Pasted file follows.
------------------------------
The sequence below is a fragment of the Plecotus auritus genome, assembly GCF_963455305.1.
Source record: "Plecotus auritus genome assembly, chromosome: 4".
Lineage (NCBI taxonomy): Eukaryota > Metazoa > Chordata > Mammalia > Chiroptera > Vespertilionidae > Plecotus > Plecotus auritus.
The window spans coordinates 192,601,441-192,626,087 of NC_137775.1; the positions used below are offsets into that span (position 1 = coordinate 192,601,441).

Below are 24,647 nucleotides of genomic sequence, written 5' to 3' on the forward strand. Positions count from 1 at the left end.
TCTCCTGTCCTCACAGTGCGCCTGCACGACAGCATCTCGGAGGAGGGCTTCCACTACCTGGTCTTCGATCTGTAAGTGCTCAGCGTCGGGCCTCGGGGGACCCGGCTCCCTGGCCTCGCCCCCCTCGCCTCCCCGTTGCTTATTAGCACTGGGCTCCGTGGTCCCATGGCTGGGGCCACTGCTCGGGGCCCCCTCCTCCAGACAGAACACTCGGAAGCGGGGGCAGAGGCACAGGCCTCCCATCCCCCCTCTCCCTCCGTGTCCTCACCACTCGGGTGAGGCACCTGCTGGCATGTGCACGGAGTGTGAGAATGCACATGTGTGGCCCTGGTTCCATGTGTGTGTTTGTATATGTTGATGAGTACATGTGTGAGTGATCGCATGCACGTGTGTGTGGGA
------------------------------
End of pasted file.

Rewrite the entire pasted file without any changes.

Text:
The sequence below is a fragment of the Plecotus auritus genome, assembly GCF_963455305.1.
Source record: "Plecotus auritus genome assembly, chromosome: 4".
Lineage (NCBI taxonomy): Eukaryota > Metazoa > Chordata > Mammalia > Chiroptera > Vespertilionidae > Plecotus > Plecotus auritus.
The window spans coordinates 192,601,441-192,626,087 of NC_137775.1; the positions used below are offsets into that span (position 1 = coordinate 192,601,441).

Below are 24,647 nucleotides of genomic sequence, written 5' to 3' on the forward strand. Positions count from 1 at the left end.
TCTCCTGTCCTCACAGTGCGCCTGCACGACAGCATCTCGGAGGAGGGCTTCCACTACCTGGTCTTCGATCTGTAAGTGCTCAGCGTCGGGCCTCGGGGGACCCGGCTCCCTGGCCTCGCCCCCCTCGCCTCCCCGTTGCTTATTAGCACTGGGCTCCGTGGTCCCATGGCTGGGGCCACTGCTCGGGGCCCCCTCCTCCAGACAGAACACTCGGAAGCGGGGGCAGAGGCACAGGCCTCCCATCCCCCCTCTCCCTCCGTGTCCTCACCACTCGGGTGAGGCACCTGCTGGCATGTGCACGGAGTGTGAGAATGCACATGTGTGGCCCTGGTTCCATGTGTGTGTTTGTATATGTTGATGAGTACATGTGTGAGTGATCGCATGCACGTGTGTGTGGGA